“We kind of helped each other out with that, even though we weren’t paired together,” said Christopher, glancing at Shaquwn for confirmation.
“Yeah, he helped me get the paint and I helped him out in other areas,” she rejoined.
They noted that it gave them a particular sense of pride to have been able to contribute in a tangible way to the physical improvement of the school, though for both, winning was figuratively speaking – the cherry on the cake.
It was confirmation of what Shaquwn knew she could achieve but still had a little niggling doubt would come; true and for Christopher it was the ultimate farewell.
“Besides dat, basically shopping fuh my outfit [was the highlight],” laughed Christopher who donned a black Italian suit in his formal wear segment of the competition and left the females in the audience screaming when he graced the stage in the fitted suit and shades to match.
Shaquwn still smiles when she thinks about the modelling aspects of the show. Beyond her own crowning, getting to strut her stuff in the casual and evening gown sections made the experience even more worthwhile.
What they both found difficult was the Q&A segment, which gave most of the ten contestants a challenge. Both admitted that it required quite a bit of thought and they could feel the pressure of the crowd as they took a moment to digest the questions and come up with the appropriate response.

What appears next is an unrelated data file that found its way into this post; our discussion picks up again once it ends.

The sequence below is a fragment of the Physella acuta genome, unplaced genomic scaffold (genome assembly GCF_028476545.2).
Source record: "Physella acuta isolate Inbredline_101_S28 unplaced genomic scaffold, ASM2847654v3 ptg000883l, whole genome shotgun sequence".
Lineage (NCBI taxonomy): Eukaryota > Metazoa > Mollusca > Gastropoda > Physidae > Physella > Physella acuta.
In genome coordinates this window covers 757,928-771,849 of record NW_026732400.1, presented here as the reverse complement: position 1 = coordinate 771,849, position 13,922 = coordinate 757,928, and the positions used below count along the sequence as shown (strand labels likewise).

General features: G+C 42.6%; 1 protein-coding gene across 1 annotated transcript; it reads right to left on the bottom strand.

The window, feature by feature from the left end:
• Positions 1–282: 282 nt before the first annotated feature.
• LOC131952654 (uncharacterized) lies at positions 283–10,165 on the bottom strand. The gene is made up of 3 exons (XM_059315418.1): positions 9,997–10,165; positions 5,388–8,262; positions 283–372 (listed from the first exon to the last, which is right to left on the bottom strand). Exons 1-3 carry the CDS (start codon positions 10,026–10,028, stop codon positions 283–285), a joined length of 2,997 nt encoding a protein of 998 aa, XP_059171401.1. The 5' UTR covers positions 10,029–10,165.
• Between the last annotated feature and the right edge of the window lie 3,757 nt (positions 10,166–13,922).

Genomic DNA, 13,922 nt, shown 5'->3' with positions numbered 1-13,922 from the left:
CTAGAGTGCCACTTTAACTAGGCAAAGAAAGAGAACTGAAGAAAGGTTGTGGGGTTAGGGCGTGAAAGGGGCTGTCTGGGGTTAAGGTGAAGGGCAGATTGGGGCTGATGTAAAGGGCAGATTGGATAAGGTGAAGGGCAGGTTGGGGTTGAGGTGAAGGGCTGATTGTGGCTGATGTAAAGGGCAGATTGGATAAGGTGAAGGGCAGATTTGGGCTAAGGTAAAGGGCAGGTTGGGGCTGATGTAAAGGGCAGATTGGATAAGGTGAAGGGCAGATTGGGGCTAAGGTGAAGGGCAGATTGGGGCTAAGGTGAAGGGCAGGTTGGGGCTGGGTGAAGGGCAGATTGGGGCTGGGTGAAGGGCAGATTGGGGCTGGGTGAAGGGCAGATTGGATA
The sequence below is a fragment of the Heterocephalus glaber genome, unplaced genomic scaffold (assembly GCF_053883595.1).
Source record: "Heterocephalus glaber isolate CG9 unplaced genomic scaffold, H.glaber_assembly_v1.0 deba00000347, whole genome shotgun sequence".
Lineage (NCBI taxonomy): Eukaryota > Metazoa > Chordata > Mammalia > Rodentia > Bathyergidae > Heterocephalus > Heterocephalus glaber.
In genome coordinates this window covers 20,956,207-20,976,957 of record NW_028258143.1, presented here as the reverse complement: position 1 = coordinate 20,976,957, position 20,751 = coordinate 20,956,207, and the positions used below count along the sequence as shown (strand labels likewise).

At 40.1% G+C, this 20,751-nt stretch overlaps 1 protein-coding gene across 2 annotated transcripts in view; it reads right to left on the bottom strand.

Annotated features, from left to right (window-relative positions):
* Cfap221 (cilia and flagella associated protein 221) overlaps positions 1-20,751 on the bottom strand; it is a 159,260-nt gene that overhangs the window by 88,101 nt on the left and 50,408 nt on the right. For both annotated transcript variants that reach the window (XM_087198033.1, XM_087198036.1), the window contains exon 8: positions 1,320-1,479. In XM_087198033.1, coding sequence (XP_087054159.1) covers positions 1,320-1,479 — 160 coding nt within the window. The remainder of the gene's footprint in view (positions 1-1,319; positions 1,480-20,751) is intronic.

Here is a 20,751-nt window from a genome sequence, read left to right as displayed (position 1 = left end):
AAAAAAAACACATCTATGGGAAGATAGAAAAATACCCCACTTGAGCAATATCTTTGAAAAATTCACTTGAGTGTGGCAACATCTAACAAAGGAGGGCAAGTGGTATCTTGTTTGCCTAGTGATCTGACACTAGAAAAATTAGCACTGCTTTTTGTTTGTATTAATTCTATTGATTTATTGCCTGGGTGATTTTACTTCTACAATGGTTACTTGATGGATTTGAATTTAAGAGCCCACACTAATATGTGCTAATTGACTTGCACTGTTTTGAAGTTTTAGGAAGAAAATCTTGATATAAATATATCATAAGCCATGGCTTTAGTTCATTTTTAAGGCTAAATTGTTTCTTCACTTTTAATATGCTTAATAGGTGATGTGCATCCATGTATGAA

“You had to think a lot and put the brains to work,” Shaquwn nodded as she recalled how tough it was.
“Yeah we were able to prepare fuh de questions, but then you had nerves kicking in and de fear… De nerves got to a lot o’ people,” said Christopher.
“For me I was supporting the other girls and telling them yes we can make it, we just have to focus and listen to the questions. We were just asking each other questions and trying to work out how we would answer, trying to be helpful to one another,” Shaquwn said.
Christopher, who was probably one of the calmer respondents in the section, remarked that he does quite a bit of public speaking that came in handy during the Q&A.
Now the two have tasted victory, it has opened up an area for Christopher that he never thought he’d be interested in, while Shaquwn has taken to the win like a proverbial duck to water.
She said: “It has brought me that one step closer to my dream of becoming a model and doing different pageants that I can’t wait to explore. I tell myself if I keep pushing and keep doing what I came to do that I would be successful.”
“For me it means all my hard work paid off and while having the modelling classes, all my friends said Chris you like you could make a good model, and I started thinking about it. So it might be something I will look at doing,” said Christopher, who after school this year will take on his newest challenge, getting the additional subjects he needs to go onto university to study meteorology.
Shaquwn still has another year or two that she will spend helping others in the future pageants to achieve her success, while she continues her march to the proverbial runway. firstname.lastname@example.org